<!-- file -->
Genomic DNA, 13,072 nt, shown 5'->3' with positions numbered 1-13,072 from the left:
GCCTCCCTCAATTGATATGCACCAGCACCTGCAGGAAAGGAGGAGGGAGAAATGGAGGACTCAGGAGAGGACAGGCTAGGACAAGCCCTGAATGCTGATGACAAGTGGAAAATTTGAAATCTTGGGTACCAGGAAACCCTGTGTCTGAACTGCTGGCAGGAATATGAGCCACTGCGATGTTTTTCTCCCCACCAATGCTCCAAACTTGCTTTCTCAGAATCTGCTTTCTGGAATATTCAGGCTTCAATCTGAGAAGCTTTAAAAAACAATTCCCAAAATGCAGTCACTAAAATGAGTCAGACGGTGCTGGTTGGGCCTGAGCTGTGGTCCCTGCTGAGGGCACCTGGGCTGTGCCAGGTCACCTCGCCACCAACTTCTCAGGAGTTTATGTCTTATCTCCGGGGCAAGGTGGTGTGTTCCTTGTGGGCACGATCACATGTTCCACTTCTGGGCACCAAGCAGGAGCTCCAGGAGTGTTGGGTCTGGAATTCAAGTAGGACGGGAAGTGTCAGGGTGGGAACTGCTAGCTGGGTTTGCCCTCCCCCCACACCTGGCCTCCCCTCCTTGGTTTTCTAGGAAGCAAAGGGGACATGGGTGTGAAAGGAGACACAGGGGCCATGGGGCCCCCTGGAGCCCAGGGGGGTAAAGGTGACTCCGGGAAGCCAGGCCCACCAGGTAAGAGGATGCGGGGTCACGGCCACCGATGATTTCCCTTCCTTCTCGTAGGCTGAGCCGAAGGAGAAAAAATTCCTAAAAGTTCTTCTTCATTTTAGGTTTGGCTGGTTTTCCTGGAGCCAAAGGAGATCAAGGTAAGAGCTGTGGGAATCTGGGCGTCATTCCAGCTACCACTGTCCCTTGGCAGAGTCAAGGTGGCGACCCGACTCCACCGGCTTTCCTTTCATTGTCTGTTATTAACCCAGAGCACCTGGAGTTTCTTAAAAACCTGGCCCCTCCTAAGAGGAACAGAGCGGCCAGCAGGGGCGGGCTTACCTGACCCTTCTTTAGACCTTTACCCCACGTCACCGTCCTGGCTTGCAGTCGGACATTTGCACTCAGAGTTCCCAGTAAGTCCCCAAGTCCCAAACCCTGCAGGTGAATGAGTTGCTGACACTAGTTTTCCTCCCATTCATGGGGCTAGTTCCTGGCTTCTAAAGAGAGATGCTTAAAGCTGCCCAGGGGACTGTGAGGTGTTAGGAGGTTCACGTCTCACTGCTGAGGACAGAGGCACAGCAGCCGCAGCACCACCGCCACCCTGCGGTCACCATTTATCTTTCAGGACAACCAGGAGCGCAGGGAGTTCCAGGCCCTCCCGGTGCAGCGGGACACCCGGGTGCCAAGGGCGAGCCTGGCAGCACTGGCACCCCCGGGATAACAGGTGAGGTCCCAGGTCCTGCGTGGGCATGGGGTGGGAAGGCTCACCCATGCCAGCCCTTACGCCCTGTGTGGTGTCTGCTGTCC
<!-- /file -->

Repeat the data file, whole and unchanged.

Genomic DNA, 13,072 nt, shown 5'->3' with positions numbered 1-13,072 from the left:
GCCTCCCTCAATTGATATGCACCAGCACCTGCAGGAAAGGAGGAGGGAGAAATGGAGGACTCAGGAGAGGACAGGCTAGGACAAGCCCTGAATGCTGATGACAAGTGGAAAATTTGAAATCTTGGGTACCAGGAAACCCTGTGTCTGAACTGCTGGCAGGAATATGAGCCACTGCGATGTTTTTCTCCCCACCAATGCTCCAAACTTGCTTTCTCAGAATCTGCTTTCTGGAATATTCAGGCTTCAATCTGAGAAGCTTTAAAAAACAATTCCCAAAATGCAGTCACTAAAATGAGTCAGACGGTGCTGGTTGGGCCTGAGCTGTGGTCCCTGCTGAGGGCACCTGGGCTGTGCCAGGTCACCTCGCCACCAACTTCTCAGGAGTTTATGTCTTATCTCCGGGGCAAGGTGGTGTGTTCCTTGTGGGCACGATCACATGTTCCACTTCTGGGCACCAAGCAGGAGCTCCAGGAGTGTTGGGTCTGGAATTCAAGTAGGACGGGAAGTGTCAGGGTGGGAACTGCTAGCTGGGTTTGCCCTCCCCCCACACCTGGCCTCCCCTCCTTGGTTTTCTAGGAAGCAAAGGGGACATGGGTGTGAAAGGAGACACAGGGGCCATGGGGCCCCCTGGAGCCCAGGGGGGTAAAGGTGACTCCGGGAAGCCAGGCCCACCAGGTAAGAGGATGCGGGGTCACGGCCACCGATGATTTCCCTTCCTTCTCGTAGGCTGAGCCGAAGGAGAAAAAATTCCTAAAAGTTCTTCTTCATTTTAGGTTTGGCTGGTTTTCCTGGAGCCAAAGGAGATCAAGGTAAGAGCTGTGGGAATCTGGGCGTCATTCCAGCTACCACTGTCCCTTGGCAGAGTCAAGGTGGCGACCCGACTCCACCGGCTTTCCTTTCATTGTCTGTTATTAACCCAGAGCACCTGGAGTTTCTTAAAAACCTGGCCCCTCCTAAGAGGAACAGAGCGGCCAGCAGGGGCGGGCTTACCTGACCCTTCTTTAGACCTTTACCCCACGTCACCGTCCTGGCTTGCAGTCGGACATTTGCACTCAGAGTTCCCAGTAAGTCCCCAAGTCCCAAACCCTGCAGGTGAATGAGTTGCTGACACTAGTTTTCCTCCCATTCATGGGGCTAGTTCCTGGCTTCTAAAGAGAGATGCTTAAAGCTGCCCAGGGGACTGTGAGGTGTTAGGAGGTTCACGTCTCACTGCTGAGGACAGAGGCACAGCAGCCGCAGCACCACCGCCACCCTGCGGTCACCATTTATCTTTCAGGACAACCAGGAGCGCAGGGAGTTCCAGGCCCTCCCGGTGCAGCGGGACACCCGGGTGCCAAGGGCGAGCCTGGCAGCACTGGCACCCCCGGGATAACAGGTGAGGTCCCAGGTCCTGCGTGGGCATGGGGTGGGAAGGCTCACCCATGCCAGCCCTTACGCCCTGTGTGGTGTCTGCTGTCC